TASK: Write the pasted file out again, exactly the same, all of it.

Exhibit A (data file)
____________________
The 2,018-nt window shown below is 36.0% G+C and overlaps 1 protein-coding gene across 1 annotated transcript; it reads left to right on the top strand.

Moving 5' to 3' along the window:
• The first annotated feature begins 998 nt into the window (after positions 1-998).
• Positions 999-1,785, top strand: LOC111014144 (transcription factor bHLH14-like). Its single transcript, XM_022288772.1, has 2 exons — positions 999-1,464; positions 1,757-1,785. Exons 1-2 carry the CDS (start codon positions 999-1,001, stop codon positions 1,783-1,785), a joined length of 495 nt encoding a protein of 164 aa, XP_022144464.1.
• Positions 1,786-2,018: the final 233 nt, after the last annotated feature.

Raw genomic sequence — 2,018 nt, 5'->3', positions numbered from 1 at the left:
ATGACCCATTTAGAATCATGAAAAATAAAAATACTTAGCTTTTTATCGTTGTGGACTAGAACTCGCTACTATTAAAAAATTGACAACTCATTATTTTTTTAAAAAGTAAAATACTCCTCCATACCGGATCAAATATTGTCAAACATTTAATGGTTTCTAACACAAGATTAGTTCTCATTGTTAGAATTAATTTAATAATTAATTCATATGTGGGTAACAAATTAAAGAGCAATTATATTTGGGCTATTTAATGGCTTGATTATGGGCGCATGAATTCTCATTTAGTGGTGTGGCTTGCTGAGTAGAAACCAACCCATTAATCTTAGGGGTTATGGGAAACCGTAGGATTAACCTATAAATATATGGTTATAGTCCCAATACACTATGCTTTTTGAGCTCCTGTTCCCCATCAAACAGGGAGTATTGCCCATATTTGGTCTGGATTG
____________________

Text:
The 2,018-nt window shown below is 36.0% G+C and overlaps 1 protein-coding gene across 1 annotated transcript; it reads left to right on the top strand.

Moving 5' to 3' along the window:
• The first annotated feature begins 998 nt into the window (after positions 1-998).
• Positions 999-1,785, top strand: LOC111014144 (transcription factor bHLH14-like). Its single transcript, XM_022288772.1, has 2 exons — positions 999-1,464; positions 1,757-1,785. Exons 1-2 carry the CDS (start codon positions 999-1,001, stop codon positions 1,783-1,785), a joined length of 495 nt encoding a protein of 164 aa, XP_022144464.1.
• Positions 1,786-2,018: the final 233 nt, after the last annotated feature.

Raw genomic sequence — 2,018 nt, 5'->3', positions numbered from 1 at the left:
ATGACCCATTTAGAATCATGAAAAATAAAAATACTTAGCTTTTTATCGTTGTGGACTAGAACTCGCTACTATTAAAAAATTGACAACTCATTATTTTTTTAAAAAGTAAAATACTCCTCCATACCGGATCAAATATTGTCAAACATTTAATGGTTTCTAACACAAGATTAGTTCTCATTGTTAGAATTAATTTAATAATTAATTCATATGTGGGTAACAAATTAAAGAGCAATTATATTTGGGCTATTTAATGGCTTGATTATGGGCGCATGAATTCTCATTTAGTGGTGTGGCTTGCTGAGTAGAAACCAACCCATTAATCTTAGGGGTTATGGGAAACCGTAGGATTAACCTATAAATATATGGTTATAGTCCCAATACACTATGCTTTTTGAGCTCCTGTTCCCCATCAAACAGGGAGTATTGCCCATATTTGGTCTGGATTG